After dinner, you'll need to clean up. Wipe down the baby's high-chair tray and bib and load the dishes into the dishwasher. Put any leftover food back in the fridge. And don't forget to check under the seat cushion of the high chair after dinner. You never know what the baby will hide under there. I once found that pearl necklace of Grandma's that she left me under there. How the baby managed that, I'll never know. He can't reach my dresser, and I thought the necklace was locked in my jewelry box. But kids find a way. Zoe said that Carol hid it under there the last time she babysat, but that doesn't make any sense, right? Like I said, our little girl has an active imagination. But we don't want to discourage her.
Bedtime for Jake and Zoe is 8:30. They should brush their teeth, go to the bathroom, and wash their faces before they climb into bed. Tell them each "Night-Night" when you put them down -- that's what we always say -- or you can say, "Sleep tight. Grandma loves you," or anything else you might come up with. You can improvise! (But, really, don't forget to say "Night-Night" too. Routine is so important to them.)
On your way out of their room, hit the button marked "Ocean Waves" on the white-noise machine on the changing table. It will shut off on its own after 30 minutes. Jake will ask you to turn on "Whale Songs," but don't -- it gives Zoe nightmares about killer whales. The kids each can go to sleep with their favorite stuffed animals, and Zoe is allowed to keep her plush harpoon under her pillow because she worries the whales will come to get her while she sleeps. Bob and Carol got it for her. They're so sweet.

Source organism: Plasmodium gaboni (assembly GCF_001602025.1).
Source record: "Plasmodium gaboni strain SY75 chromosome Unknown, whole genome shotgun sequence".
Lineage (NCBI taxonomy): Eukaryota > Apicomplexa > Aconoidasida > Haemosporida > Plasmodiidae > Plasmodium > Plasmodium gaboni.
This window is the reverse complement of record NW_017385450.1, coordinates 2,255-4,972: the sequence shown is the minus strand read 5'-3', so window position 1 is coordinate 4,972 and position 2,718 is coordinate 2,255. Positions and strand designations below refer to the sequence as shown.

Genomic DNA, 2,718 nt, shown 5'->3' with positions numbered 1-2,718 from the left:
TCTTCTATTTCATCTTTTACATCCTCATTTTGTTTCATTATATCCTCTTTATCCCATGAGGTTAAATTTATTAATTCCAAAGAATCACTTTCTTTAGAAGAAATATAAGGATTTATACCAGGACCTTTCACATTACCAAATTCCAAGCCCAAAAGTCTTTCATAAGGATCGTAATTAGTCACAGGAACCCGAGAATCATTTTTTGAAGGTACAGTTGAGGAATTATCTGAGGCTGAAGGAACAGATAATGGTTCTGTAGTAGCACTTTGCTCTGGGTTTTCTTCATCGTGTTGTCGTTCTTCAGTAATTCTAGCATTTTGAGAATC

Thanks again, Mom and Dad. We know you're going to have a great time.
We'll be back in an hour-and-a-half.
Your grateful son and daughter-in-law
Editor's Note: This article was originally published on Grandparents.com.
Start by teaching him that it is safe to do so.